Round numbers in reporting statistics

Dear professor and colleagues,

Is it good practice to round numbers during statistical analysis? For example, AUROC curve can be 0.789; can we round it to 0.79? If yes, can we apply same rule on confidence interval?

this is a good question because it can be dictated by convention, eg i think jounals will indicate how many decimals they want to see for the p-value. At some point you can round without any loss of info. For your auc example i think 2 decimal places is right but maybe 3 is the convention

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Depends indeed on context. Here is a relevant discussion.

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I love the question … I come from a physics background where our first lesson was in measurement error/uncertainty and some of those lessons still apply. For something like the AUC the number of decimal points depends on the accuracy (where the CI is the “uncertainty”). If the CI is small, then more decimal points OK. Here are some examples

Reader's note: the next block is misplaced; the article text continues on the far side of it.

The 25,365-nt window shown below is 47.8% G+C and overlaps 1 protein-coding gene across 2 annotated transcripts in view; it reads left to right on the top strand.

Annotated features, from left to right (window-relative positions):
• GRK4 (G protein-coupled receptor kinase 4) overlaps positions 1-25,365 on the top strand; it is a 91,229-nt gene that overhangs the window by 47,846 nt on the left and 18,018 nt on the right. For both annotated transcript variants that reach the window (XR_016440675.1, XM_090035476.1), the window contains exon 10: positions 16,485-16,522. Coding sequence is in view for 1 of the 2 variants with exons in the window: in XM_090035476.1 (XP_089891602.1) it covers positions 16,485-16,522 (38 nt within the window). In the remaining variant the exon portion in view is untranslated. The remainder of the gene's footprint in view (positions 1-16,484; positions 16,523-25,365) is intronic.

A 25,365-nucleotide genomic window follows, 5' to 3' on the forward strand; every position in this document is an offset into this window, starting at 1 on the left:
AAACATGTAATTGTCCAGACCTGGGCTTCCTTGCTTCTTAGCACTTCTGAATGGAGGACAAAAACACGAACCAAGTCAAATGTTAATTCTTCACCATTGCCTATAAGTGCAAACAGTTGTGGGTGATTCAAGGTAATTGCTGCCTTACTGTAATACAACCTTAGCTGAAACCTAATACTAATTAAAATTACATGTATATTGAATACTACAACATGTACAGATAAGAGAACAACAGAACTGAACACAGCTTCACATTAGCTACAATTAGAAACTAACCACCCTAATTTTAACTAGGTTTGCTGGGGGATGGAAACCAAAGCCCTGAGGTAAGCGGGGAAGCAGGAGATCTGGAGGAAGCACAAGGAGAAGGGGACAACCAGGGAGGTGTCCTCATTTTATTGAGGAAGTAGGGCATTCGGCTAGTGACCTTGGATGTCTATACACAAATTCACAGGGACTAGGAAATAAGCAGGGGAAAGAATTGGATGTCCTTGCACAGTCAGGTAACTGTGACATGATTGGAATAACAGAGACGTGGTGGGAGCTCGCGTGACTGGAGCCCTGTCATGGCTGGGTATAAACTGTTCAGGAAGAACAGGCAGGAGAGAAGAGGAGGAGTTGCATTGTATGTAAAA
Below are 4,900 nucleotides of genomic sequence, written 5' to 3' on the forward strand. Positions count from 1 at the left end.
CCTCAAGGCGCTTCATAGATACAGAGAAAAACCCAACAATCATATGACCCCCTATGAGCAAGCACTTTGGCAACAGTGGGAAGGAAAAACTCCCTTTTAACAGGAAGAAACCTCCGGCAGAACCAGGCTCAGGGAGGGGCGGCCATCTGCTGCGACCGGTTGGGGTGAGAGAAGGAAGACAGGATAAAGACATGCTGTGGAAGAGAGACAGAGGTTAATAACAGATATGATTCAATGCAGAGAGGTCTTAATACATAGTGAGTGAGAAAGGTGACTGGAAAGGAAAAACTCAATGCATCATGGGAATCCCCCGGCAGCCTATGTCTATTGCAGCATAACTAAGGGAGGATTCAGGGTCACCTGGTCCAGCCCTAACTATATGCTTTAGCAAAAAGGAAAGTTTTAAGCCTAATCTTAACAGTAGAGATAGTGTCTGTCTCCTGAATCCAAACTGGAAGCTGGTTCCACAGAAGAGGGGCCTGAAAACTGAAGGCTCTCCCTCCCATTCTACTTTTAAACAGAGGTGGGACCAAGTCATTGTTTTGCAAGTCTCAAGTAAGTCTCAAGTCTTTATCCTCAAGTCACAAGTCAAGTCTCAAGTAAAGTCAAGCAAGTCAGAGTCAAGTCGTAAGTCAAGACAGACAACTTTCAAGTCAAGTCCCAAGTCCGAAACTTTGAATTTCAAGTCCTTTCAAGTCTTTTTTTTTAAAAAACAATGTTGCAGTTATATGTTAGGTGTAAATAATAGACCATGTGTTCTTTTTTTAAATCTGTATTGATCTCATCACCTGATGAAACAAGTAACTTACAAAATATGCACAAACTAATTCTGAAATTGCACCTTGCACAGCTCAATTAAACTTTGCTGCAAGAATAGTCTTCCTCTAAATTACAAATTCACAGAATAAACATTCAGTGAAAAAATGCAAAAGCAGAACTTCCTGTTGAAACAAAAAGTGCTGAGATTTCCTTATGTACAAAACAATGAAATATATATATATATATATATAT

0.789 (0.781 to 0.799) - this is good because the uncertainty is in the thousandths.
0.789 (0.754 to 0.848) - this is not good - should be 0.79 (0.75 to 0.85)
0.789 (0.610 to 0.967) - this is not good - should be 0.8 (0.6 to 1)

Hope this helps


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Some nice guidelines on presenting statistical results here (including precision, although AUCs not directly mentioned). Guidelines for reporting of statistics for clinical research in urology - PMC

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